Victor Davis Hanson Private Papers

Obama’s Racial Crisis

by Victor Davis Hanson

National Review Online

In the current racial circus, the president of the United States, in addressing an assembly of upscale black professionals and political leaders, adopts the style of a Southern Baptist preacher of the 1960s. He alters his cadences and delivery to both berate and gin up the large audience — posing as a messianic figure who will “march” them out to speak truth to power. In response, the omnipresent Rep. Maxine Waters goes public yet again, to object that the president has no right to rally blacks in this way, when he does not adopt similar tones of admonishment with Jews and gays. (Should Obama try to emulate the way he thinks gays and Jews talk in his next address to them?)

Hope-and-change has now sunk into little more than a tawdry spectacle of racial spoils, as the president of the United States desperately cobbles together squabbling special-interest racial, ethnic, and gender groups in lieu of restoring the nation’s prosperity. Before the age of Obama, I don’t recall that some members of the Black Caucus were so ready to invite political opponents to “go straight to hell,” or to allege that they were veritable murderers eager to lynch blacks and restore slavery.

Unspoken, of course, is the truth that Obama’s statism, deficits, interferences in the private sector, and spread-the-wealth rhetoric have frightened business owners into stasis — and the resulting slowdown hurts blacks most of all. But in this fantasy world of racial spoils, Obama’s profligate spending and borrowing can be faulted only for not being profligate enough. To suggest any other diagnosis would be to call into question the entire federal racial industry of the last 50 years — and those who have benefited the most by administering it.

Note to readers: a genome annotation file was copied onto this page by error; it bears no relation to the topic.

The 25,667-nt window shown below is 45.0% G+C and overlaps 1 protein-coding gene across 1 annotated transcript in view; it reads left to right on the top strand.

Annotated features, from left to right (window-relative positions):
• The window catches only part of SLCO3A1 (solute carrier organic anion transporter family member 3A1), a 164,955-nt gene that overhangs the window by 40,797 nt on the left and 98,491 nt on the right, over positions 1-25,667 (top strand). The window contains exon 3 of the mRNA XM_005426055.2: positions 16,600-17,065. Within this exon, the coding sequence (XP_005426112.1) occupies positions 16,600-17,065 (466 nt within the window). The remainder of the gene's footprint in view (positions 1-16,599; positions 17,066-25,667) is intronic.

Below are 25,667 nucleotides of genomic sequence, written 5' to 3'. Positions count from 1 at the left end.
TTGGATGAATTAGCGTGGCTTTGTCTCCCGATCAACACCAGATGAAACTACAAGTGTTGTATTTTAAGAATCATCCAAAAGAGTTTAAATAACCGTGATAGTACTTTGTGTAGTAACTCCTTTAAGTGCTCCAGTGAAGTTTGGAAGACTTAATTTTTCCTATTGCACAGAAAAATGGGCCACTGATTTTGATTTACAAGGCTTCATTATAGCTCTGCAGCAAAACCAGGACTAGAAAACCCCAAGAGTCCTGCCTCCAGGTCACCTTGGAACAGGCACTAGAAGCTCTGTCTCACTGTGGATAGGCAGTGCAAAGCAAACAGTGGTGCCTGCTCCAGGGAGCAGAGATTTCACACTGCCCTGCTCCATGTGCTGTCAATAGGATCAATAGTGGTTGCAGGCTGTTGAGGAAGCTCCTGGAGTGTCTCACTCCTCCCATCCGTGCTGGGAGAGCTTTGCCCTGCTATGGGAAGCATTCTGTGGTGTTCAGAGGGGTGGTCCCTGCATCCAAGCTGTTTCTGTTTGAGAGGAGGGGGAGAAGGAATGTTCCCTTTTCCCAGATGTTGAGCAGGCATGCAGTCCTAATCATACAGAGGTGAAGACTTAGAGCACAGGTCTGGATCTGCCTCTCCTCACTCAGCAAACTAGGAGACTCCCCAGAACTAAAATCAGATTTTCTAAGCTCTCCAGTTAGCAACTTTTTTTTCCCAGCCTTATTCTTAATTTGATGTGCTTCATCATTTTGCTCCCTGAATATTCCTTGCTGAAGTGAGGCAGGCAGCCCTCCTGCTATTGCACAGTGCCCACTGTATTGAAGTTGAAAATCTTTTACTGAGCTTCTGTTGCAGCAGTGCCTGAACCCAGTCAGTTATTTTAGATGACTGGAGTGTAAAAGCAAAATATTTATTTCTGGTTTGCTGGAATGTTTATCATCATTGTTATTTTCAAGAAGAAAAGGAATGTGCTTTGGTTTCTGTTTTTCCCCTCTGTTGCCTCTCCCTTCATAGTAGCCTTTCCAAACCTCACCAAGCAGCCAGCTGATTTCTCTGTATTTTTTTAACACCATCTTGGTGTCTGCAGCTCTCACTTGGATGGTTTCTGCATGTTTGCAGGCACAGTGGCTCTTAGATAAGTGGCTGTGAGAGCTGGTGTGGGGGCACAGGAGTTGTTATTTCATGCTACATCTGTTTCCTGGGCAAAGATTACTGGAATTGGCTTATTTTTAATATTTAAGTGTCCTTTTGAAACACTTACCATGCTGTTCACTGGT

Instead, a new insidious racism is supposedly energizing opposition to Obama, most expressly on the part of the Tea Party. Generally beloved actor Morgan Freeman alleged just that: Racism, not stupid policies, is what is hurting Obama — and by extension blacks in general.

But does the charge that racism is the basis for Obama’s current unpopularity have any empirical foundation? Barack Obama, himself half white, and a graduate of prep school and Ivy League universities, defeated Hillary Clinton in part because of the help and money of white liberals. He could not have defeated John McCain without sizable white support. The white vote, incidentally, split far more evenly than did the black vote, which went overwhelmingly for Obama, at well over 90 percent.

When presidential approval polls dipped below 40 percent, was the treatment accorded Barack Obama less charitable than that accorded his predecessor, George W. Bush? Freeman, like nearly all those who now level charges of racism, was quiet when a novel, an award-winning documentary, and an op-ed in the Guardian all speculated about assassinating the president of the United States. So far Al Gore and Sen. John Glenn have not suggested that Obama is adopting Nazi or Brownshirt tactics, as they alleged of Bush.

In fact, some of the most savage takedowns of Barack Obama have started to appear on the pages of the New York Times and the Huffington Post, where he is alleged to be an incompetent and weak purveyor of liberal values. It is almost as if some of these progressives relish critiquing Obama, in assurance that their liberal bona fides guarantees that no one will charge them with racism.

Indeed, there is something curious in the liberal argument that Obama, once deified as the ideal megaphone for progressive agendas, is now to be faulted for the current unpopularity of liberalism, given that he remains a far more effective advocate than Jimmy Carter and a far more doctrinaire leftist than Bill Clinton. It is almost as if liberal scapegoating of Obama is an attempt to shift responsibility for progressive failure from the message onto the hapless messenger — an unfairness that a Freeman would never discuss.

At almost the same time as Freeman made his divisive charges, Herman Cain won the Florida straw poll, largely because of the presence of tea-partiers, who felt the entrepreneurial Cain was more conservative than either Perry or Romney, and perhaps more authentic as well. Cain, remember, unlike Obama, is a product of the Southern black experience. His accent and cadences are real and not the studied product of self-described tutorials from the Rev. Jeremiah Wright. He knew racism in an era and place that were a world away from the 1970s Honolulu of Obama’s middle-class white upbringing. How can Herman Cain’s broad white support substantiate Freeman’s charges of a widely racist America, other than by resorting to some strange condescending notion of false consciousness: i.e., that a hapless Cain is being used by white capitalists in a way Barack Obama — the largest recipient of Wall Street cash in the history of presidential campaigns and the first general-election candidate since public campaign financing was instituted to renounce it — most surely is not?